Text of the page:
Written by Dave Young, President & Founder of Paragon Wealth Management
2012 continued the volatility that’s characterized markets since the global financial crisis, which will be marking its fifth anniversary in
September. This year’s market moves were driven by three primary issues, Europe, the Middle East, and U.S. Politics.
We had a back and forth flow of good and bad news all year out of Europe. Positive indications for Europe’s economy in the first quarter led to the strongest start for markets in recent memory. These gains were promptly given back as concerns rose in the second quarter. Markets then rallied in the second half of the year when the European Central Bank announced that it would provide liquidity to governments and financial institutions – to the point that for 2012 as a whole, Europe’s stock market actually outperformed the U.S.
Middle East problems added to the mix this year. This time it was Syria, Libya, Egypt, Israel and Iran that kept things stirred up.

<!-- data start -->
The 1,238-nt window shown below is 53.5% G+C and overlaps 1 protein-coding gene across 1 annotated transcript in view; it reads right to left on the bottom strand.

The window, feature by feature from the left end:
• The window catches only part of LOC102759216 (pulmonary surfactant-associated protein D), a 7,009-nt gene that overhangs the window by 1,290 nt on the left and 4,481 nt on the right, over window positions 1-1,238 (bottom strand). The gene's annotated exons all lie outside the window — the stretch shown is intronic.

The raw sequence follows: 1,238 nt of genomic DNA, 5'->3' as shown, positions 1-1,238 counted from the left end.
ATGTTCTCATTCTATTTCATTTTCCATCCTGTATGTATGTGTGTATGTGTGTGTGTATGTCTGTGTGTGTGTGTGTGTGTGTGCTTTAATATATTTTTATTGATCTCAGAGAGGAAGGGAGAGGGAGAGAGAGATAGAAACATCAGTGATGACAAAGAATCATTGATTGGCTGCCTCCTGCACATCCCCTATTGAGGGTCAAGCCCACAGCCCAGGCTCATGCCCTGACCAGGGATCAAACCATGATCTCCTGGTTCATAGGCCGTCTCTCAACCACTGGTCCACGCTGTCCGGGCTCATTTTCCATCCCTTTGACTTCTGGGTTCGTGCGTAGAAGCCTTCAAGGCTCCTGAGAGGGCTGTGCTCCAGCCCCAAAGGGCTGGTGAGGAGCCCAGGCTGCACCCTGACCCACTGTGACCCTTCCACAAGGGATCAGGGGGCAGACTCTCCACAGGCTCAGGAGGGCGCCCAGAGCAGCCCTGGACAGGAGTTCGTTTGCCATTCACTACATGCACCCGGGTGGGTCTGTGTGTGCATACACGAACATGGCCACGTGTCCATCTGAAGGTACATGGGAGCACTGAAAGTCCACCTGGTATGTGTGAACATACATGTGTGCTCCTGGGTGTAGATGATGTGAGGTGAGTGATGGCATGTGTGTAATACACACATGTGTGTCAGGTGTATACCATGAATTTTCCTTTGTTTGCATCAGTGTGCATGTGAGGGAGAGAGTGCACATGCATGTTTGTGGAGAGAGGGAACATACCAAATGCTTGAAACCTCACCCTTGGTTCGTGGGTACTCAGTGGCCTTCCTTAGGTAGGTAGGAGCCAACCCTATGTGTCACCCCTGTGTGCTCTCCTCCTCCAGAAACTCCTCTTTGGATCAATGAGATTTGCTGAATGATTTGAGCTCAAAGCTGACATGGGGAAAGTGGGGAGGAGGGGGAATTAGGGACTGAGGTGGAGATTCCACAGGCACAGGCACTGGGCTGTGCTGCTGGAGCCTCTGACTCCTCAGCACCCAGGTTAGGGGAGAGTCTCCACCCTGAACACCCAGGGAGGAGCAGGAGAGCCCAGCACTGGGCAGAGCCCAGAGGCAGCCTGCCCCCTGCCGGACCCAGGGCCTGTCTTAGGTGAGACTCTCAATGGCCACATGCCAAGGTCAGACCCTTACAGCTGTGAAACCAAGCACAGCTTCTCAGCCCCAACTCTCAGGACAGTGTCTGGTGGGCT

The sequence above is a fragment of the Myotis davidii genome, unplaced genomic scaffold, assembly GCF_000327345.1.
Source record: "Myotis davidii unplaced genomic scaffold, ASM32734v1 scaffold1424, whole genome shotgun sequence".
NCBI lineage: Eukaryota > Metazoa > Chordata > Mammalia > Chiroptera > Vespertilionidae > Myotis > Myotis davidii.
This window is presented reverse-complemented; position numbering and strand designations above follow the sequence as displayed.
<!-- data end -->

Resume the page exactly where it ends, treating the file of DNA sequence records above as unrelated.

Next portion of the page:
Problems there always add an element of fear to investors in the U.S.
Our politicians provided a lot of political theater due to the election
year. Markets rallied from June through October and then sold off into the election. After a short post election sell off, the markets surprised a lot of nervous investors and rallied through December.
The final act of the year was the drama surrounding the “fiscal
cliff”. According to the press the fiscal cliff was the “Big Scary” issue that was going to sink the stock market. Instead, our politicians
came through an hour before year end and voted on a 150 page bill they had three minutes to read. As usual, it doesn’t cut spending, doesn’t significantly raise revenue and kicks the can down the road another few months. The more things change the more they remain the same.
Overall the year was very volatile and very choppy. The surprise this year was that in the face of all of the negative news most markets moved higher.
The Outlook for 2013
In the short term, through 2014, there are a lot of reasons to be bullish on stocks. The US housing market has hit bottom and should be a positive force in 2013.